Main streets often overflow with history. To walk down one can feel like traveling through the decades. Bringing change to these storied streets takes a thoughtful balance between honoring the past and renovating for a healthy future.
For 15 years, University of Washington architecture senior lecturer Jim Nicholls and his Storefront Studio Project have trekked out to towns all over the state to reimagine the historic—often decaying—facades of main street buildings and public spaces.
The work of the project is chronicled in Building Blocks: Storefront Studio on Main Street, a multimedia exhibit featuring old news articles, videos, and posters of past proposals which highlight some of the project’s best moments through the years. Building Blocks is on display at University of Washington’s Gould Hall through May 4.
There’s always a tough balance between innovation and wanting to hold onto history. Some fiercely protect these old buildings and street corners, while others see the spaces as an opportunity to set up shop for new businesses. Nicholls found that tapping into the local community was the best way to find a middle ground.
“Rather than focus on the problems that need to be fixed or corrected, [we’re] working with the community to try to find the good things and then build on them or enhance them,” Nicholls says.
The Storefront Studio Project started after the City of Seattle gave funds for streetscape updates to businesses on University Avenue near the UW in 2003.
During the quarter-long projects, the students set up shop in a donated storefront and work alongside city planners, downtown association members, business owners, and residents. They start with public open houses that guide them in creating a visual analysis of their host street.
An important step in the process, according to Nicholls, are the asset maps the students create to pinpoint areas of a street that can be built upon without changing its historical features. Later they use archival research and photographs of the current streetscape to create before-and-after proposal renderings.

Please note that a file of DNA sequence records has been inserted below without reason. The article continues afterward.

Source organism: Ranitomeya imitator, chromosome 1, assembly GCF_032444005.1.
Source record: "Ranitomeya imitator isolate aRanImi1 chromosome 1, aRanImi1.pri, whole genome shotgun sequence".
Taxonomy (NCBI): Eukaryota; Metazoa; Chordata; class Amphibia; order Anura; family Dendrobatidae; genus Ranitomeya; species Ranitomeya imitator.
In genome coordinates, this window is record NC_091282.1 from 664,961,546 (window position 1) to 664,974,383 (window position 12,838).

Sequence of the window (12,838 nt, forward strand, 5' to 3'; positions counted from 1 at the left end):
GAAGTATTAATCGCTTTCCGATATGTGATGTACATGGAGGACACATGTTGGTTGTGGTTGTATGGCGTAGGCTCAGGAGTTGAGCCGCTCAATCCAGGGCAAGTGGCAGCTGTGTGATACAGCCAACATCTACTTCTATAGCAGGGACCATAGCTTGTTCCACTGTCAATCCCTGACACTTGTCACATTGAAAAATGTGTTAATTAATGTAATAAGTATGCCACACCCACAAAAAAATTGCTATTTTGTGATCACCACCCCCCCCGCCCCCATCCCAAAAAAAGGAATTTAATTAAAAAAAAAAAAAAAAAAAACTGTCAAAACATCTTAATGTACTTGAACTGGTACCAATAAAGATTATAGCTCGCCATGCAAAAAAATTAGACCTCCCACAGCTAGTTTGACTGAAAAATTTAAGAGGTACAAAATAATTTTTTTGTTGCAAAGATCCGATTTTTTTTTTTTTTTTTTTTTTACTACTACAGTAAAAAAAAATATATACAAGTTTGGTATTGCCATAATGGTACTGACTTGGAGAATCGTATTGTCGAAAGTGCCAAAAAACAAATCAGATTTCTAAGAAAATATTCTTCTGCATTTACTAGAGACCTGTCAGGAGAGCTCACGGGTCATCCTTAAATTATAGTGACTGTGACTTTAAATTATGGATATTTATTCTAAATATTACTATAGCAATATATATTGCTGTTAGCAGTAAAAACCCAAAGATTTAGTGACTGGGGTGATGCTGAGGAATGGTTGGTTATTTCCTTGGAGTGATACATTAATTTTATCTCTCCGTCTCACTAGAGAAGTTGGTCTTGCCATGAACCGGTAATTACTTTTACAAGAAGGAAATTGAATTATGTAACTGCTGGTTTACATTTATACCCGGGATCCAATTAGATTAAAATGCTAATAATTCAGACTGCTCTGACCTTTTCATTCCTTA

“We’re not just about making it pretty,” Nicholls says. “We really want it to be economically viable. We’re really trying to help design jobs.”
The various projects on University Avenue were such a success that the city’s Downtown Revitalization Initiative formed a partnership with Storefront Studio. Through word-of-mouth, the project soon spread to other locations from Gig Harbor to Roslyn to Bothell—and even back to the University District.
During a quarter in Gig Harbor, the students proposed building parking decks into a small hill that could be closed off on weekends and turned into a small retail space. Suggestions like these are compiled into a book that is given to the town, which they can refer to when applying for grants and building construction plans.
In 2016, the program collaborated with Cafe Allegro co-owner Kate Robinson and other property owners on the University District Alley Activation Project. The project is one of several in the city that works with the Seattle Department of Transportation to make alleys safer and functional for pedestrians.
“Working with Jim’s class was fantastic and we appreciated the intense focus on community needs for the project,” Robinson says.
Storefront Studio set up wooden benches and overhead lighting in the alley between 15th Ave NE and University Way NE.
“We approached the project with the intent that the space would be a living lab for the community so that we could better assess what works on a human scale and functionality level,” Robinson says.
To commemorate the work Storefront Studio has put into revitalizing these small business communities, Nicholls is also releasing a book co-authored by former student Stacy Cannon. A release party for Building Blocks: The Storefront Studio on Mainstreet Fifteen Years of Community Architecture will be held on Wed., April 25 at 5:30 p.m. in the gallery in Gould Hall.